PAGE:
Passive vs Active investing

The argument surrounding passive vs active investing revolves around which style of investing can consistently outperform one another.

Article updated: 10 February 2021 9:00am Author: Joe Healey

Active managers and investors believe that a manager’s expertise and in-depth research can allow active funds to capture opportunities as and when they arise; thus consistently producing alpha (outperformance) over benchmarks. Of course, this close management comes with additional cost and therefore investors expect performance to exceed the benchmark to justify this.

However, over the past few years we have seen an increasing appetite for passive investments as performance has been relatively close to active counterparts and in some cases outperforming. Passive investments do not necessarily tend to beat benchmarks but aim to track them as closely as possible meaning they are more of a longer-term investment choice. This style of investment has become popular not only because they are cheaper than their active counterparts but also because investors can gain exposure to a much larger basket of companies which provides a cost-effective way of achieving diversification.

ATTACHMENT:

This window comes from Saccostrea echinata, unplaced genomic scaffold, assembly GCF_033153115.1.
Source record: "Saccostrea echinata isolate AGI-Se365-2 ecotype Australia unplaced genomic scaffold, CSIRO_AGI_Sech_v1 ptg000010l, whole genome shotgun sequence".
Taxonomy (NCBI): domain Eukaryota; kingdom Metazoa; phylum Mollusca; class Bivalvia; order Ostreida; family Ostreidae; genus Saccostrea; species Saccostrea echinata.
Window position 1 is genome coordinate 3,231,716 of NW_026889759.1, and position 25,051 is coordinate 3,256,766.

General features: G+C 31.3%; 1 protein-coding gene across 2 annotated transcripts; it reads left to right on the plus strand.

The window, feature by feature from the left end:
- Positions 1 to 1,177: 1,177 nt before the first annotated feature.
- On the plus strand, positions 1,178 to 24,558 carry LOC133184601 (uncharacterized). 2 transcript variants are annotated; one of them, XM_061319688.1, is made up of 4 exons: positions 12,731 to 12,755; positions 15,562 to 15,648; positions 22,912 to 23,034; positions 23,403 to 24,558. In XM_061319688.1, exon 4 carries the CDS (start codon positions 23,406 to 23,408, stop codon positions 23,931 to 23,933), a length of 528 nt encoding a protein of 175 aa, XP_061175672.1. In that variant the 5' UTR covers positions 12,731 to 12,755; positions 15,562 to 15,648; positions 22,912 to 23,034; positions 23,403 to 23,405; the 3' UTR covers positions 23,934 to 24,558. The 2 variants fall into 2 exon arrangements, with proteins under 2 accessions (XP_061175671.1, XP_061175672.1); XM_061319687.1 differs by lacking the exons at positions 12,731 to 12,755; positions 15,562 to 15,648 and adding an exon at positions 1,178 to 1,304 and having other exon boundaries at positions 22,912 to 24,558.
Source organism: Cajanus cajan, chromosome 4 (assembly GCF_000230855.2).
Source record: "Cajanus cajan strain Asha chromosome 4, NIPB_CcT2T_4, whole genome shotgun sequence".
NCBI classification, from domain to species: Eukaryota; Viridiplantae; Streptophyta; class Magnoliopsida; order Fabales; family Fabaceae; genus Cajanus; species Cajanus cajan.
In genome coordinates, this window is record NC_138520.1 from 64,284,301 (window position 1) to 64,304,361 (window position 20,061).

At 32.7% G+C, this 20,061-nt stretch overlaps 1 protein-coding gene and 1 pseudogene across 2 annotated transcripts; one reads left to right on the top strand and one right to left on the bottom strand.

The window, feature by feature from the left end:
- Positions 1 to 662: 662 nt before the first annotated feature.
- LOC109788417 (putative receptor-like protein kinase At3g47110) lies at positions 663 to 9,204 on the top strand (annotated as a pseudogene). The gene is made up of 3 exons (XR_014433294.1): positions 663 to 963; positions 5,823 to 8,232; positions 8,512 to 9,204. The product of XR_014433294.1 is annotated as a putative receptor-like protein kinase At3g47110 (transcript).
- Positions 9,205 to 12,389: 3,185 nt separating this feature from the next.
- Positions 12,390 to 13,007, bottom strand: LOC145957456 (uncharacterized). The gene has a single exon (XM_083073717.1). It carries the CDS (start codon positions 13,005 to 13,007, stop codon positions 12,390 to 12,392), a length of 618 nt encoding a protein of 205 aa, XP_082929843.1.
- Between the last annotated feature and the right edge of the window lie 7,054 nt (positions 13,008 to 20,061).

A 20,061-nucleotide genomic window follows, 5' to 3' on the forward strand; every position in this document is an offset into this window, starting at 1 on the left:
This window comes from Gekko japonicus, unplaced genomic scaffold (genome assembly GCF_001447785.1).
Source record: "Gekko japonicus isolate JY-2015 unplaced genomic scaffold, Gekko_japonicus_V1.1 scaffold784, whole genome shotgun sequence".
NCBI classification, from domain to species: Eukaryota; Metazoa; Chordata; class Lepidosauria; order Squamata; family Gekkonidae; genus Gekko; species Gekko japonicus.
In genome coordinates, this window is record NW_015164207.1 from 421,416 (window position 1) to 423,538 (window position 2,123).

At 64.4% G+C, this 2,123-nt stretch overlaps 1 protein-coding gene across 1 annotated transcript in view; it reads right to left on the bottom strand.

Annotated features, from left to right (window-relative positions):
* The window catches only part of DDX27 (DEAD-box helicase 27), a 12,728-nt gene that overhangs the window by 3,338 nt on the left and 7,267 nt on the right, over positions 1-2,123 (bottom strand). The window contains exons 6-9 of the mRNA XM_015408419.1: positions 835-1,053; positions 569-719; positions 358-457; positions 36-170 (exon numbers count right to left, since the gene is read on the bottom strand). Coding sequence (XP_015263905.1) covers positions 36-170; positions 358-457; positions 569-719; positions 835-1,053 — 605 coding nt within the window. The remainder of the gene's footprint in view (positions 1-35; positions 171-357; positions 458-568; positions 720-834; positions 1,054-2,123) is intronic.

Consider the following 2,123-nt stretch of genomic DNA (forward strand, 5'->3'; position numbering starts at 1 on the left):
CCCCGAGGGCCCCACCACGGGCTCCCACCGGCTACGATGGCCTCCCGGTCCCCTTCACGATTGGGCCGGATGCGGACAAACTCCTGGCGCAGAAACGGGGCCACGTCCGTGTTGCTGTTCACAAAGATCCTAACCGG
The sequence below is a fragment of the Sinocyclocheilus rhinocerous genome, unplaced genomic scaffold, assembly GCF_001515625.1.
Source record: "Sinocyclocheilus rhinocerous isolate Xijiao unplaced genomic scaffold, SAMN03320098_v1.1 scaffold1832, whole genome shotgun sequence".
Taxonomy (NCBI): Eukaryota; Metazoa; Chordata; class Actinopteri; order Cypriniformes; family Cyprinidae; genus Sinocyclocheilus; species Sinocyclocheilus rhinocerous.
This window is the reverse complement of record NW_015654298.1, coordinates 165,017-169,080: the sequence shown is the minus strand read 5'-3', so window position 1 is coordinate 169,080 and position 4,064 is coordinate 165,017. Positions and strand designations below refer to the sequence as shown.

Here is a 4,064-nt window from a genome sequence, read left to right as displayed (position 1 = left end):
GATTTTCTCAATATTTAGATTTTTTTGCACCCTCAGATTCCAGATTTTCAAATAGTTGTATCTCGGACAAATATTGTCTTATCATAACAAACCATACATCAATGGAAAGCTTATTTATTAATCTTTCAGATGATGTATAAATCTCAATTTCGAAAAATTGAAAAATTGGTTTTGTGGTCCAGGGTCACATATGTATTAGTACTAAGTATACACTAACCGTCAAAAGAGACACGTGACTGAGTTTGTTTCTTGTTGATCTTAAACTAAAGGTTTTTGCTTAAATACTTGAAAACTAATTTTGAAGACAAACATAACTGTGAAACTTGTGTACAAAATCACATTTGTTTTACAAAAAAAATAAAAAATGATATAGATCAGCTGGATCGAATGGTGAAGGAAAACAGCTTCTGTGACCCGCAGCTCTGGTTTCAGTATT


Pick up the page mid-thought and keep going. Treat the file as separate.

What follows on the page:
When comparing performance, it is important to remember the fundamentals behind efficiency in markets to determine where active managers can truly add value. For example, the US S&P is one of the most covered indexes in the world and could be assumed to be an efficient market meaning market discrepancies are quickly priced in offering little potential to exceed benchmarks. If we look at performance over the last five years of a sample of US ETF’s tracking the S&P 500, they have an average return of around 132%. If we compare an active fund sample tracking the same index, the average return comes in at around 133% highlighting the narrow impact in this market.

If you switch this perspective to other international markets such as European active funds, we see that funds have returned an average of 80% over a five-year period compared to a passive fund sample where average returns are roughly 76% highlighting a slightly larger gap.

Despite these differences, there are always going to be investors that prefer the comfort of having a professional manager making informed decisions on portfolios. What is important for investors to consider when making decisions on these types of strategies is whether they believe market efficiency is great enough to warrant a passive strategy. Of course, in certain market environments this may change and the extra cost for active funds may be deemed to be worthwhile.

*Data supplied from FE Analytics


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Joe Healey

Investment Research Analyst

Following his completion of the graduate scheme, Joe is an Investment Research Analyst covering equities. He holds a BA Hons Business Management degree and is currently studying towards CFA Level II after passing CFA Level I in June 2019.